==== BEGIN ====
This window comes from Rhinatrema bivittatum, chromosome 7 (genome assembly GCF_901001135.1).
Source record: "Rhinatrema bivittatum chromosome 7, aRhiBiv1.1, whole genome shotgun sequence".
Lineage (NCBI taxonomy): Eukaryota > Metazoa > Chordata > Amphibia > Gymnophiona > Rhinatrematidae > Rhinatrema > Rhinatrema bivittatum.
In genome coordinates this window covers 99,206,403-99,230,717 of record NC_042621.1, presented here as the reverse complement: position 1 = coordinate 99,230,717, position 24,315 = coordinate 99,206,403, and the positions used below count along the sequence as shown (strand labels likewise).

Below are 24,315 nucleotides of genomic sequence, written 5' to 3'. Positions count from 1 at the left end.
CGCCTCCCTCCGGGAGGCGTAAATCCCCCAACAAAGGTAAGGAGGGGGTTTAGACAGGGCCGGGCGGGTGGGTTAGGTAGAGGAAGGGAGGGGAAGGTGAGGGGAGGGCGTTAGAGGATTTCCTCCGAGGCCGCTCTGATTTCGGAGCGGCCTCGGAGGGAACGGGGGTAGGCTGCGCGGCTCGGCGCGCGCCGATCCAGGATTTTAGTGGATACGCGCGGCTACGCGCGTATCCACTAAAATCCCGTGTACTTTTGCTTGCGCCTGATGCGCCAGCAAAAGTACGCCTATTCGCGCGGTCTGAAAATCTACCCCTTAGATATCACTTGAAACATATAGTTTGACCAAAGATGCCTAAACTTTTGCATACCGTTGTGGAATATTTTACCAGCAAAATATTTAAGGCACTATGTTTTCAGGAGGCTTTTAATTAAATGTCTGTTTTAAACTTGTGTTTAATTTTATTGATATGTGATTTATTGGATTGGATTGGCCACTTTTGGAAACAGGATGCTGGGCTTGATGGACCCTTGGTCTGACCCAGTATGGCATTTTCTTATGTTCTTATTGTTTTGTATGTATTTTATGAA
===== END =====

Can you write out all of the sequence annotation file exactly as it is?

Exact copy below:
This window comes from Rhinatrema bivittatum, chromosome 7 (genome assembly GCF_901001135.1).
Source record: "Rhinatrema bivittatum chromosome 7, aRhiBiv1.1, whole genome shotgun sequence".
Lineage (NCBI taxonomy): Eukaryota > Metazoa > Chordata > Amphibia > Gymnophiona > Rhinatrematidae > Rhinatrema > Rhinatrema bivittatum.
In genome coordinates this window covers 99,206,403-99,230,717 of record NC_042621.1, presented here as the reverse complement: position 1 = coordinate 99,230,717, position 24,315 = coordinate 99,206,403, and the positions used below count along the sequence as shown (strand labels likewise).

Below are 24,315 nucleotides of genomic sequence, written 5' to 3'. Positions count from 1 at the left end.
CGCCTCCCTCCGGGAGGCGTAAATCCCCCAACAAAGGTAAGGAGGGGGTTTAGACAGGGCCGGGCGGGTGGGTTAGGTAGAGGAAGGGAGGGGAAGGTGAGGGGAGGGCGTTAGAGGATTTCCTCCGAGGCCGCTCTGATTTCGGAGCGGCCTCGGAGGGAACGGGGGTAGGCTGCGCGGCTCGGCGCGCGCCGATCCAGGATTTTAGTGGATACGCGCGGCTACGCGCGTATCCACTAAAATCCCGTGTACTTTTGCTTGCGCCTGATGCGCCAGCAAAAGTACGCCTATTCGCGCGGTCTGAAAATCTACCCCTTAGATATCACTTGAAACATATAGTTTGACCAAAGATGCCTAAACTTTTGCATACCGTTGTGGAATATTTTACCAGCAAAATATTTAAGGCACTATGTTTTCAGGAGGCTTTTAATTAAATGTCTGTTTTAAACTTGTGTTTAATTTTATTGATATGTGATTTATTGGATTGGATTGGCCACTTTTGGAAACAGGATGCTGGGCTTGATGGACCCTTGGTCTGACCCAGTATGGCATTTTCTTATGTTCTTATTGTTTTGTATGTATTTTATGAA